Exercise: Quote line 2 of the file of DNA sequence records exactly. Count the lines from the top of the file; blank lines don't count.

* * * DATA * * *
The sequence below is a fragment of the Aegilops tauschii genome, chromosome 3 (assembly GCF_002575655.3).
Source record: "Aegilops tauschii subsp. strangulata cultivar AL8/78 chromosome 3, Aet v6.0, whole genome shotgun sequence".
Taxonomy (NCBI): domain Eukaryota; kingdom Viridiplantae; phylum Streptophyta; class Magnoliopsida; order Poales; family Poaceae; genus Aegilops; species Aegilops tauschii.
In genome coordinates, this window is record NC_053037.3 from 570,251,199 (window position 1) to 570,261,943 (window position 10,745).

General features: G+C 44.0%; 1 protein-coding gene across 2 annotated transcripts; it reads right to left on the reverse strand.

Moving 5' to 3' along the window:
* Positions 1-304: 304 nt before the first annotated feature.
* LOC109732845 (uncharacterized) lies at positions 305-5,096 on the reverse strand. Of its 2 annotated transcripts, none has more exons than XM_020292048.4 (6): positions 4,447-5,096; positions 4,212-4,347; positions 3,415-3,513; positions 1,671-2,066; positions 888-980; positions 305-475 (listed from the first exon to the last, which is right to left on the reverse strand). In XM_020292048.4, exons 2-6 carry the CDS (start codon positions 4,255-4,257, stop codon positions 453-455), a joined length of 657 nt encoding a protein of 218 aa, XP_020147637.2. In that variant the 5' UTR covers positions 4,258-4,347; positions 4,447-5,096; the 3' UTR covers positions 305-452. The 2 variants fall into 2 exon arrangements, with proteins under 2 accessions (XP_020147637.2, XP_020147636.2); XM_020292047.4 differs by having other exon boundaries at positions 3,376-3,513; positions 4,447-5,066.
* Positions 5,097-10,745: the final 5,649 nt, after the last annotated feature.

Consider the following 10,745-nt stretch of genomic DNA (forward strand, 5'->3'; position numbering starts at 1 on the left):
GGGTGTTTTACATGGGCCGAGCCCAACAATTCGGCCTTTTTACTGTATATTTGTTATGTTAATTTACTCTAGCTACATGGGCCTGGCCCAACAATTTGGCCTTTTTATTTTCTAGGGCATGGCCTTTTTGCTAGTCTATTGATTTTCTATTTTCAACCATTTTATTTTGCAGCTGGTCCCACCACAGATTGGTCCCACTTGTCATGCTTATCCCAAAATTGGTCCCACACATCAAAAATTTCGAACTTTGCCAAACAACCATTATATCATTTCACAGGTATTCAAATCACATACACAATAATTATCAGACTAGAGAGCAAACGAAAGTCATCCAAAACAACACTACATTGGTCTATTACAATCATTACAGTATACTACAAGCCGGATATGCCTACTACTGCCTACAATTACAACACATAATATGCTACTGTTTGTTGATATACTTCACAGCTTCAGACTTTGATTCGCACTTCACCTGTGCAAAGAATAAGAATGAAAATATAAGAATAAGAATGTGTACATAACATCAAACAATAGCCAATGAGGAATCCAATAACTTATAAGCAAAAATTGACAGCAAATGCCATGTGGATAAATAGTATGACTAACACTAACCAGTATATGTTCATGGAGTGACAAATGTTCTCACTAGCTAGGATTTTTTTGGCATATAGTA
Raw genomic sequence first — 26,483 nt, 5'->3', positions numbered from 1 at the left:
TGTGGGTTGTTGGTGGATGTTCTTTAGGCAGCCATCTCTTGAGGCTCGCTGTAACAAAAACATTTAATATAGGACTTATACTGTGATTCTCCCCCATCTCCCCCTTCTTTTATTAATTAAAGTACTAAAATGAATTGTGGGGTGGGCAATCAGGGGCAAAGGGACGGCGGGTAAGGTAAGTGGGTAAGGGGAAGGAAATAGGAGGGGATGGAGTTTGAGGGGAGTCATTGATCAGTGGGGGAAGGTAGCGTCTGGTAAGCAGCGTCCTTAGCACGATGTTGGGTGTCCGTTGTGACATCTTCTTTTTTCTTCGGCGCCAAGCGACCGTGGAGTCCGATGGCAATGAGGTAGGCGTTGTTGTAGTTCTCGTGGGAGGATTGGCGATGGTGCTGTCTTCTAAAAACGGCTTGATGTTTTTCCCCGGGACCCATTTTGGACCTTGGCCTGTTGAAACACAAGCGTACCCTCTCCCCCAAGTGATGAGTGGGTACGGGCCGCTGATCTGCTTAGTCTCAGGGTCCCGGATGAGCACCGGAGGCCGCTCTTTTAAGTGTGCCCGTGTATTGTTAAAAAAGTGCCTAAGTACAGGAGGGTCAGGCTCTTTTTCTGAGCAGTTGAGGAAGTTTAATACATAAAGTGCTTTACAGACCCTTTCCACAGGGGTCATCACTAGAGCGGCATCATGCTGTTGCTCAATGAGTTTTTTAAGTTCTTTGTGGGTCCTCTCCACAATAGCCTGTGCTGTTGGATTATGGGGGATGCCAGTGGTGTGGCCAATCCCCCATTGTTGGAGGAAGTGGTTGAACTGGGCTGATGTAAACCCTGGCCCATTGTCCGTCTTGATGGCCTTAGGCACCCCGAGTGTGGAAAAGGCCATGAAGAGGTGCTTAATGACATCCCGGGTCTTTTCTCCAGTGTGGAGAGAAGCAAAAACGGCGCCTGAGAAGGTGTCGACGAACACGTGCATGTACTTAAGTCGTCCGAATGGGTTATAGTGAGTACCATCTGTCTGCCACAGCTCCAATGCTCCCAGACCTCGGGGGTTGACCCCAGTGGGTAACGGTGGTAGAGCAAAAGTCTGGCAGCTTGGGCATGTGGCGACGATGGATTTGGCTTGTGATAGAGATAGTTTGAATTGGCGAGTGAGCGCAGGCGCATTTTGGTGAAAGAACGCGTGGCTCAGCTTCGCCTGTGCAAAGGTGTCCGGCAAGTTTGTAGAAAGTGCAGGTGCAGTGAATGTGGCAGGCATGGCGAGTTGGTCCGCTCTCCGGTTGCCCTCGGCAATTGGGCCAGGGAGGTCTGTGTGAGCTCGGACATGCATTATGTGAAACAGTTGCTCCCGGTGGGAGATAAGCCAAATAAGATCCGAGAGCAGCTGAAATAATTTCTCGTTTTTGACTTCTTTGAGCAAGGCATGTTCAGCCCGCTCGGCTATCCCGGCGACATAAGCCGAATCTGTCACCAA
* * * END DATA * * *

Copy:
Source record: "Aegilops tauschii subsp. strangulata cultivar AL8/78 chromosome 3, Aet v6.0, whole genome shotgun sequence".